Photographing Holiday Lights: The Basics
Some people think that you need an expensive camera or an elaborate setup to photograph holiday lights, but in truth you can work wonders with a standard point-and-shoot and a little knowledge of how to balance the light.
Flash Not Necessary...
When it comes to photographing the season’s lights, the lights themselves are all you need for proper illumination. A flash can easily overpower the scene and create a washed-out effect. The holiday lighting is more than capable of standing on its own and actually shines better when left alone.
...but sometimes you need it
Most of the time, you'll turn the flash off. But if you want to take pictures of people along with your lights, you'll need to use flash. Just make sure you use your camera's Night Portrait Mode. That will tell the camera to use the flash to light up your subject, but keep the shutter open long enough to correctly expose the lights in the background, too.
Start Early to Include Ambient Light
Photographing holiday lights means keeping track of the fading daylight as the sun sets. You’ll get the best results photographing lights before it gets dark. During the dusk period, you’ll find a nice balance of diminishing ambient light contrasting with the holiday lights, which means you’ll be able to see more objects in the background.
And there’s another benefit to starting early- by the time it gets dark enough enough to look good to your eye, it’s already too dark for the best results from your camera. So take your pictures first, then relax and enjoy the lights as the last bit of twilight fades away.
Set your custom white balance to tungsten, just as you would if you were photographing something indoors without using a flash. That will push the whole picture toward the blue end of the spectrum, creating images with a nice color contrast between the warm lights and the cool sky and background.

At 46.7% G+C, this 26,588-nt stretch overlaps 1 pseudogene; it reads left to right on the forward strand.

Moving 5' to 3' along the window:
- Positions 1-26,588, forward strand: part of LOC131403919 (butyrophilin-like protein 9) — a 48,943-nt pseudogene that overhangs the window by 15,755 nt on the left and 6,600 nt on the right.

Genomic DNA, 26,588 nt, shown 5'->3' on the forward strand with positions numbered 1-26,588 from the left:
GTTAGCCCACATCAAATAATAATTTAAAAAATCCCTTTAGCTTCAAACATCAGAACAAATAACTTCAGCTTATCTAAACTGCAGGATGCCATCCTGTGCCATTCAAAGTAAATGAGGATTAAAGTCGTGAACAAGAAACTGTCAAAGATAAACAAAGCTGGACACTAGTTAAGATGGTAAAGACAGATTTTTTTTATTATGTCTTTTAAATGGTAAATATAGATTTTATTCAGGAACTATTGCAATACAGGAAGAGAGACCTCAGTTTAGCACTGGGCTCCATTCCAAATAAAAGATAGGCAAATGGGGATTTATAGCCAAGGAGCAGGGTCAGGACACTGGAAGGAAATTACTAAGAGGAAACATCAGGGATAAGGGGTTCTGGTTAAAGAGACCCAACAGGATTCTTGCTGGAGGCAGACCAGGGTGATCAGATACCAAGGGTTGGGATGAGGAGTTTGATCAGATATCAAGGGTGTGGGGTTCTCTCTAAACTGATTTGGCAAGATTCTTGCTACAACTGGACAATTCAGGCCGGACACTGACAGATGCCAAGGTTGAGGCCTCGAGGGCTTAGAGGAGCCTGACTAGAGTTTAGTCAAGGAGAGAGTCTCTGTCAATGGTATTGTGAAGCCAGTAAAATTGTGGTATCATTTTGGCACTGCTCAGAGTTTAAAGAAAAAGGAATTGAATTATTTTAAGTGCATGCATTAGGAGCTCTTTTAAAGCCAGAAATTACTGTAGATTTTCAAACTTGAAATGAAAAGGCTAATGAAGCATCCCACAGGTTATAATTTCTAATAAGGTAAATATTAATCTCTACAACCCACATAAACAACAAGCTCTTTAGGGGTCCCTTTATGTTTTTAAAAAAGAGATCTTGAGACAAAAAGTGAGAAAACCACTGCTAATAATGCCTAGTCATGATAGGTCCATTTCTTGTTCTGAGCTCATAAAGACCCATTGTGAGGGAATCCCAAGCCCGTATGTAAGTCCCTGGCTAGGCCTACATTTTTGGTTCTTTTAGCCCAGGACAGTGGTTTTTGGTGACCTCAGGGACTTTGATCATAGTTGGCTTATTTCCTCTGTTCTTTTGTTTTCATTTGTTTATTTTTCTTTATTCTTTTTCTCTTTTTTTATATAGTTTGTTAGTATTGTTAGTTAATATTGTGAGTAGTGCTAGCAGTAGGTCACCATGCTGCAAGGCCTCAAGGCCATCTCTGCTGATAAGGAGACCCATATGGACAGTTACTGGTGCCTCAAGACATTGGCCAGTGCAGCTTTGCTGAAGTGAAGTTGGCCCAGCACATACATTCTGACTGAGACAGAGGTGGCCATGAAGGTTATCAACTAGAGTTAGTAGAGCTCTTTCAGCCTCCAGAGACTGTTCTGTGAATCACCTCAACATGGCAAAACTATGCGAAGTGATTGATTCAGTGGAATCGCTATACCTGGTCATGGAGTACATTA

Bring Your Tripod
Using a tripod is especially important for shooting holiday lights. It will provide the stability that’s critical for low-light photography, and will keep your shot properly framed as you continue shooting as the evening light transitions to black.
Take Ten Shots (Over Ten Minutes)
Once you have everything set, begin taking a photograph every minute or so over a 10-15 minute period. Your eyes may not register the gradual changes, so track the time with your watch or cell phone. You’ll see the shift in evening lighting as you scroll though your shots.
There’s no one right answer when it comes to photographing holiday lights, and that’s a good thing! Every situation is different, so feel free to apply these tips and then experiment based upon the results. There are few things more fun than an impromptu holiday photo safari, so grab your gear a bit before twilight and enjoy the experience!